In my post last month, I promised to teach you how to make “tea bombs,” which are a lot like seed bombs that grow into herbal tea plants instead of non-edible flowers. After much deliberation, I decided to use catnip, chamomile, Echinacea, and hollyhock seeds for several reasons.
All of these seeds are native to North America, and three of the four are commonly used in herbal tea. While hollyhock may not be a tea that one tends to order at a cafe, it offers several health benefits for those looking to try something new. In fact, hollyhock is a digestive aid that may help with inflammation. The flowers are beautiful AND functional, although that is beside the point.
Before you can drink any of these herbal teas, you must plant them. While most people may prefer to harvest these flowering herbs in their own gardens, that is not the point of this post. It is still possible to throw some seed bombs onto vacant land and harvest the end products later. That way they benefit not only your own land, but other land as well. In fact, in the book, On Guerrilla Gardening: A Handbook for Gardening Without Boundaries, the author explains that not all seed bombs need be for decorative purposes. It is possible to plant vegetables, herbs, and other edibles.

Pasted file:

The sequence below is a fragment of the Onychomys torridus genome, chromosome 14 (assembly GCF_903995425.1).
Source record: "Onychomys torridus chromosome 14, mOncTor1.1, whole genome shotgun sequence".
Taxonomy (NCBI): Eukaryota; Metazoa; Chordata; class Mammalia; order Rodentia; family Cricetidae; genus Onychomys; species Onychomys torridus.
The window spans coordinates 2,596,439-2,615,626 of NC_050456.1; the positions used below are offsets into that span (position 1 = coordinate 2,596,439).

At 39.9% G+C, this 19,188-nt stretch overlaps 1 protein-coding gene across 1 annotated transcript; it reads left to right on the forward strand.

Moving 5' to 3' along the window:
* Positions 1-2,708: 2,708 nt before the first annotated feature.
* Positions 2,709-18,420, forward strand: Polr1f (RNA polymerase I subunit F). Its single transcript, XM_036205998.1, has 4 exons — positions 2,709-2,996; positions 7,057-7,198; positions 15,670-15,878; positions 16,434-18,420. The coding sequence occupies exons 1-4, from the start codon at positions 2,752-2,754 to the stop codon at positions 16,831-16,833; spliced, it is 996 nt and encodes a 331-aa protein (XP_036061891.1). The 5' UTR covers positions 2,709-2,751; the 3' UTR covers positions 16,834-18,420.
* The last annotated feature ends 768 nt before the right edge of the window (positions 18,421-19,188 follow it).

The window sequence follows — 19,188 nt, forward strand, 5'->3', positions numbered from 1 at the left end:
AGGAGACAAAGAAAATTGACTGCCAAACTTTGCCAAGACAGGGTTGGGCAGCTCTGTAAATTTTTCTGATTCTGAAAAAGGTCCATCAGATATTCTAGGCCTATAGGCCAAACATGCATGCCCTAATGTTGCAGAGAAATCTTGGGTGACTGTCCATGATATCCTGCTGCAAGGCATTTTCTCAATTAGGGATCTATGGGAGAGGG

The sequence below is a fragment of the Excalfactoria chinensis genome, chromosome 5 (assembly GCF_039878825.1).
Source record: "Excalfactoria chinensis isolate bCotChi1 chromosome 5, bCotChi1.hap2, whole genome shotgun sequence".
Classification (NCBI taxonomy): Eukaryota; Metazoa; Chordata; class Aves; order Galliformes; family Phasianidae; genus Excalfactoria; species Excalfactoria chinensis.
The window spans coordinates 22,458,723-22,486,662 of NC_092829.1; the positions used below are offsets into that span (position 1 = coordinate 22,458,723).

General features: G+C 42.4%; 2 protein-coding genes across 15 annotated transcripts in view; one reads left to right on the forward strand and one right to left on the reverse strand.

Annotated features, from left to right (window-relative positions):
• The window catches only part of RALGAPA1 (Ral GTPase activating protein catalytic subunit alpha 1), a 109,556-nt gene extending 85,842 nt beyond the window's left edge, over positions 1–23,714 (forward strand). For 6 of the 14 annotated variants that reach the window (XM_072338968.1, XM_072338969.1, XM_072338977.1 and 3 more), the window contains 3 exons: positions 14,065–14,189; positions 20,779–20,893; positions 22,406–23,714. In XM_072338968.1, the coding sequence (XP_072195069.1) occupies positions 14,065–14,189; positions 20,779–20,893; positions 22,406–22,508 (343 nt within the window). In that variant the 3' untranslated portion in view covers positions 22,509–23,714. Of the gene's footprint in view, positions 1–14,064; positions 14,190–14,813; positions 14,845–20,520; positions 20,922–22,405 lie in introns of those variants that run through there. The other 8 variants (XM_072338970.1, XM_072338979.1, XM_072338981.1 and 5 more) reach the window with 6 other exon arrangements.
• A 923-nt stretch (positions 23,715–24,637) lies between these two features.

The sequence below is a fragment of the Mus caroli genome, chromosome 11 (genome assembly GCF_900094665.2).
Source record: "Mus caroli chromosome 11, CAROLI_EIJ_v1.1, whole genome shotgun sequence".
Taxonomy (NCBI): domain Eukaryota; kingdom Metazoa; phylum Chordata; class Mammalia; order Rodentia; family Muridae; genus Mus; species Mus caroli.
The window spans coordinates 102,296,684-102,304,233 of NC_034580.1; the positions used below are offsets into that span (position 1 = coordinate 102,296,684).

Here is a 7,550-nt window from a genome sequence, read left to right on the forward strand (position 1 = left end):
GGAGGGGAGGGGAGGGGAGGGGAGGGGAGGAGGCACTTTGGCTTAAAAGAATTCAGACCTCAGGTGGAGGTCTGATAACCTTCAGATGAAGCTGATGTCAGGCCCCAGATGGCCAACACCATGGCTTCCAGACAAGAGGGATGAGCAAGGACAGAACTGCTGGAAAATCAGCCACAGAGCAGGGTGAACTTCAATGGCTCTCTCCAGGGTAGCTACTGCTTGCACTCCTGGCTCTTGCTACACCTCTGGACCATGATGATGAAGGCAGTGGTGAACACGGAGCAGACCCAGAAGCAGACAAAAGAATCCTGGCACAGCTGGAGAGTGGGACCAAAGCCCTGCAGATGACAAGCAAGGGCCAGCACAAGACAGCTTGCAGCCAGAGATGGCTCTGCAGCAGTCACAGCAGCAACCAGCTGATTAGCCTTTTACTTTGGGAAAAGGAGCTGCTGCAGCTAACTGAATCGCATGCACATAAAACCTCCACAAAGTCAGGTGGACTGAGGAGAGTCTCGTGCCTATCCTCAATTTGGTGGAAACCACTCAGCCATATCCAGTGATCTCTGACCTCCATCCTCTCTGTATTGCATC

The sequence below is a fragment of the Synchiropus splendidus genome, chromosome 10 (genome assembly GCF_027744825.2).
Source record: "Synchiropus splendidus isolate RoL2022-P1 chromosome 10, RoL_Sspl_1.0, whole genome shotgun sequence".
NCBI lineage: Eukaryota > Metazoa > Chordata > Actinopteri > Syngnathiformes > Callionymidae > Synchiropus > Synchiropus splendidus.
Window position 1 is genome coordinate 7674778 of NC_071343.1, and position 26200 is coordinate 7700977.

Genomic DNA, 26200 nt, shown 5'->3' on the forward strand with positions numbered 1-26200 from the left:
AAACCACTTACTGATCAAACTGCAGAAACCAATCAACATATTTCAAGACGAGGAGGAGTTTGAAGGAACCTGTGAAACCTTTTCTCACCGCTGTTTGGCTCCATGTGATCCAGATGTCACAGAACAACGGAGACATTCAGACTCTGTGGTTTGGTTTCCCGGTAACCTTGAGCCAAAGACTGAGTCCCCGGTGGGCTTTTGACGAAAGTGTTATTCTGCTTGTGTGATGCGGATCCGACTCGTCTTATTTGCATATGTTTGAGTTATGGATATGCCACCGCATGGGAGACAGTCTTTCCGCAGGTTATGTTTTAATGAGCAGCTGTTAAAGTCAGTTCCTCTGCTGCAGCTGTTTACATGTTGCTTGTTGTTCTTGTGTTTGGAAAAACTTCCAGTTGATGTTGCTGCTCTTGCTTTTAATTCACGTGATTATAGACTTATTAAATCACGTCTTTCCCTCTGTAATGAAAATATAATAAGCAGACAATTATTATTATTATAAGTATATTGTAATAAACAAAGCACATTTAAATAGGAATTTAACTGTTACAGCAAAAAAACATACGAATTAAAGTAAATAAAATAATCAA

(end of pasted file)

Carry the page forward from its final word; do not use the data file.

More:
So how do you make a dirt clod that can become something you can drink later? Here goes:
First, you will need:
- Five cups of red terracotta clay
- One pot of compost or soil
- One pot of seeds (or however many packets you can muster)
Now, follow the directions below:
- Mix seeds in a large mixing bowl.
- Add compost, and then carefully add clay, stirring it well. The clay is what binds the balls together.
- Add a little water (this is approximate, you can use your own judgment for all quantities — just avoid a sludgy texture).
- If it seems sludgy, add more soil or compost (which will counteract the water).
- Take your mixture and knead it with your hands into a ball.
- Flatten with a rolling pin.
- Slice into pieces large enough to make small balls.
- Wait a little bit to make sure they don’t fall apart before you are ready to toss them onto some vacant or neglected land.
There you have them!
If you have any questions, feel free to leave comments. Stay tuned for Part 3, which will teach you how to pick a great location to grow your herbal tea.